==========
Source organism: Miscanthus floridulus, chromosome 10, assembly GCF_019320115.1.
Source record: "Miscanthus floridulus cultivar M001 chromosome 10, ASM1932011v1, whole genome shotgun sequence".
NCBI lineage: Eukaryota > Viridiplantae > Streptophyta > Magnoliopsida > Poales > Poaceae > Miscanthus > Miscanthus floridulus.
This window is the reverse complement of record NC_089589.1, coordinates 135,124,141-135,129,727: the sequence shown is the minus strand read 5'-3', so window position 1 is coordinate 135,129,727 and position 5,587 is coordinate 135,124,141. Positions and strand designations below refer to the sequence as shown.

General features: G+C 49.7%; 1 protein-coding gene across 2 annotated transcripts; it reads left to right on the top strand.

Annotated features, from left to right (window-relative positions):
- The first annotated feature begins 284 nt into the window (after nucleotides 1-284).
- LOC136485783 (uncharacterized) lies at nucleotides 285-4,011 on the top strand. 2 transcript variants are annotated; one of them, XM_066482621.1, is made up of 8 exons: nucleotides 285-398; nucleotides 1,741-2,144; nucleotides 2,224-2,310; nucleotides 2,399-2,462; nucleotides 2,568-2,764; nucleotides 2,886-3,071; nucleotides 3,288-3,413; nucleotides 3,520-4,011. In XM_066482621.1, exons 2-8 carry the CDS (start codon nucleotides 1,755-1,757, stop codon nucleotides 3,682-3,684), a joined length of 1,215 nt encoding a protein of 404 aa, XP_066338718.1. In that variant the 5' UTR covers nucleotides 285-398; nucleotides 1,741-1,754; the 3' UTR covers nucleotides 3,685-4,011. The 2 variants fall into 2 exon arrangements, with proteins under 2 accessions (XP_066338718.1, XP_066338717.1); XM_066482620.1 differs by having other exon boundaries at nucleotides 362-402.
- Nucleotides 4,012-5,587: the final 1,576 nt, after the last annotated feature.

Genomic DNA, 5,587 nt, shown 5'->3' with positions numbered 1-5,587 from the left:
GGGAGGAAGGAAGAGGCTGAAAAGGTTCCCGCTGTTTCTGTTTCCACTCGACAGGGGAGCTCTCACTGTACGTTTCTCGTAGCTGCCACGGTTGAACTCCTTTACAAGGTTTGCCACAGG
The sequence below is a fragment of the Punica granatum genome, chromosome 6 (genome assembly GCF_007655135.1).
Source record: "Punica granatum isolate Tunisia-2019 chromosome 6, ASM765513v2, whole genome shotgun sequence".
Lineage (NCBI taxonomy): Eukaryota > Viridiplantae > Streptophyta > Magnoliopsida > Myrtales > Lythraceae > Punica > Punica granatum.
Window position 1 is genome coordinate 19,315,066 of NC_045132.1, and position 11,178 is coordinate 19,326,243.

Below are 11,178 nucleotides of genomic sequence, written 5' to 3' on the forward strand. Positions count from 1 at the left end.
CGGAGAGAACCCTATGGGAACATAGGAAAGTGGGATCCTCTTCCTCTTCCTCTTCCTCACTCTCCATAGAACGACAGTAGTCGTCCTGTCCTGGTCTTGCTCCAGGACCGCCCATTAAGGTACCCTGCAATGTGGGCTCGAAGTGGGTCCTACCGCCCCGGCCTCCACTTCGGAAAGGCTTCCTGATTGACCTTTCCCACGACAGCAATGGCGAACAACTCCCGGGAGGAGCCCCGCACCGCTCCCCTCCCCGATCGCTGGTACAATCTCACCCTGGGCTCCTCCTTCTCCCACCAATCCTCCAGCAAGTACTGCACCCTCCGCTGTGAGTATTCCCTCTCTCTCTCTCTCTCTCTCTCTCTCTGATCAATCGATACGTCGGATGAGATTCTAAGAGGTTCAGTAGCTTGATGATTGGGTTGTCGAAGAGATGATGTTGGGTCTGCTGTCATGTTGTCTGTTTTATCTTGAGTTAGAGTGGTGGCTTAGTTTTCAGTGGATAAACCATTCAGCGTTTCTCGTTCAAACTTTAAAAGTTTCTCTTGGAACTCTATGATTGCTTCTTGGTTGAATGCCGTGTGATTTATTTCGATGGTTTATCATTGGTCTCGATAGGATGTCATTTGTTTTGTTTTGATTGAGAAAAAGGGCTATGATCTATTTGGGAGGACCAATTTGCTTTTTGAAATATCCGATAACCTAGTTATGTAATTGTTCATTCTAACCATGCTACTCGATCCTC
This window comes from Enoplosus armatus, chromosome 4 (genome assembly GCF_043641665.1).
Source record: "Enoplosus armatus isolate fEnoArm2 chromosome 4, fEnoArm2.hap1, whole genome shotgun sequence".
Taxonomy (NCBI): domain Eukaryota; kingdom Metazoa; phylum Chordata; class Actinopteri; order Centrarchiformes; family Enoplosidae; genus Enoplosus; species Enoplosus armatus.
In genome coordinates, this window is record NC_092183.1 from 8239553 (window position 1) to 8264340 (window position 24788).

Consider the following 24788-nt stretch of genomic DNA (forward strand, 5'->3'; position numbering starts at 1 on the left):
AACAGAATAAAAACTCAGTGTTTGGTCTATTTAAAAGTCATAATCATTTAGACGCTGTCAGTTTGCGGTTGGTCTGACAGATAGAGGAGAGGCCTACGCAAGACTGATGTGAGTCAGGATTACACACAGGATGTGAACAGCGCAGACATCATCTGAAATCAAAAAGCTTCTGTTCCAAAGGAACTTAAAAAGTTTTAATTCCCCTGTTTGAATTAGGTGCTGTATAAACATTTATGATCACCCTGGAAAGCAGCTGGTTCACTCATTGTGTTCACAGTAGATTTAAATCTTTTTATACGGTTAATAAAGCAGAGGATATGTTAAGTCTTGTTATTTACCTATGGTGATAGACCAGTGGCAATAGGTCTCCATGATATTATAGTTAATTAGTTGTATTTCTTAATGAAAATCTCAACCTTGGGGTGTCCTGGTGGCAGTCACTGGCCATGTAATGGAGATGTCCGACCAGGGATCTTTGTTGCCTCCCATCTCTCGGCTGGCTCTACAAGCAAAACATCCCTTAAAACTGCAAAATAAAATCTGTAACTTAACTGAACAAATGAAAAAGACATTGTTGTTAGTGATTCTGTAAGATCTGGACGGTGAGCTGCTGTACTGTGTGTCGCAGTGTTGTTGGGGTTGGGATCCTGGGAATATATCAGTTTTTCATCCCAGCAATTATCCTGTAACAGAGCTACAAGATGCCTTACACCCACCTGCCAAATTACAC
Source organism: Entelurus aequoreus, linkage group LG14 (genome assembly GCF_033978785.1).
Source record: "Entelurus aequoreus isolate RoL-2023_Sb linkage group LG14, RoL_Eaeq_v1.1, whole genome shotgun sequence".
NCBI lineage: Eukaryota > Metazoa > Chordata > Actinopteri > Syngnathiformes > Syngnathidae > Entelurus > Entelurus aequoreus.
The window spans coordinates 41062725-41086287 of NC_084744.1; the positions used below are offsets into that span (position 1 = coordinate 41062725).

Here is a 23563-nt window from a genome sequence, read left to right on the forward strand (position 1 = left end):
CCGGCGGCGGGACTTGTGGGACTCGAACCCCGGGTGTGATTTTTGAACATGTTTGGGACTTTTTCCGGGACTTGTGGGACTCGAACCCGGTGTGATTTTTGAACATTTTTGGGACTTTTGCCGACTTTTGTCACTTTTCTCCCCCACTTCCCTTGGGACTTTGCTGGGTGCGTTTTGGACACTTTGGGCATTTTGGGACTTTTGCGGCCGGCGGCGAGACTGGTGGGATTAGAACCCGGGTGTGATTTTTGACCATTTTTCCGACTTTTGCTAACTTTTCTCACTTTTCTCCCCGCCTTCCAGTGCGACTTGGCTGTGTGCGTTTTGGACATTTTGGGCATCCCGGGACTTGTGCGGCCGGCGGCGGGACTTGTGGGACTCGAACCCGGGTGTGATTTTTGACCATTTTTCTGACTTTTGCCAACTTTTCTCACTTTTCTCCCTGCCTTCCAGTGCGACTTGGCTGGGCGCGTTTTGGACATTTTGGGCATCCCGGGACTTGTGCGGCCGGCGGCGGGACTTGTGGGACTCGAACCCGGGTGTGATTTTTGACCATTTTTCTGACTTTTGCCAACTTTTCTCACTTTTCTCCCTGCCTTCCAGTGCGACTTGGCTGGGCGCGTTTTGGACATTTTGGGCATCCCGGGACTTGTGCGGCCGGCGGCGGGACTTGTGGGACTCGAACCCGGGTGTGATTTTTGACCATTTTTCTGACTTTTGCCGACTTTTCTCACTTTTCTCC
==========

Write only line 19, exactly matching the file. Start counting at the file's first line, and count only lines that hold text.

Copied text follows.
Source record: "Enoplosus armatus isolate fEnoArm2 chromosome 4, fEnoArm2.hap1, whole genome shotgun sequence".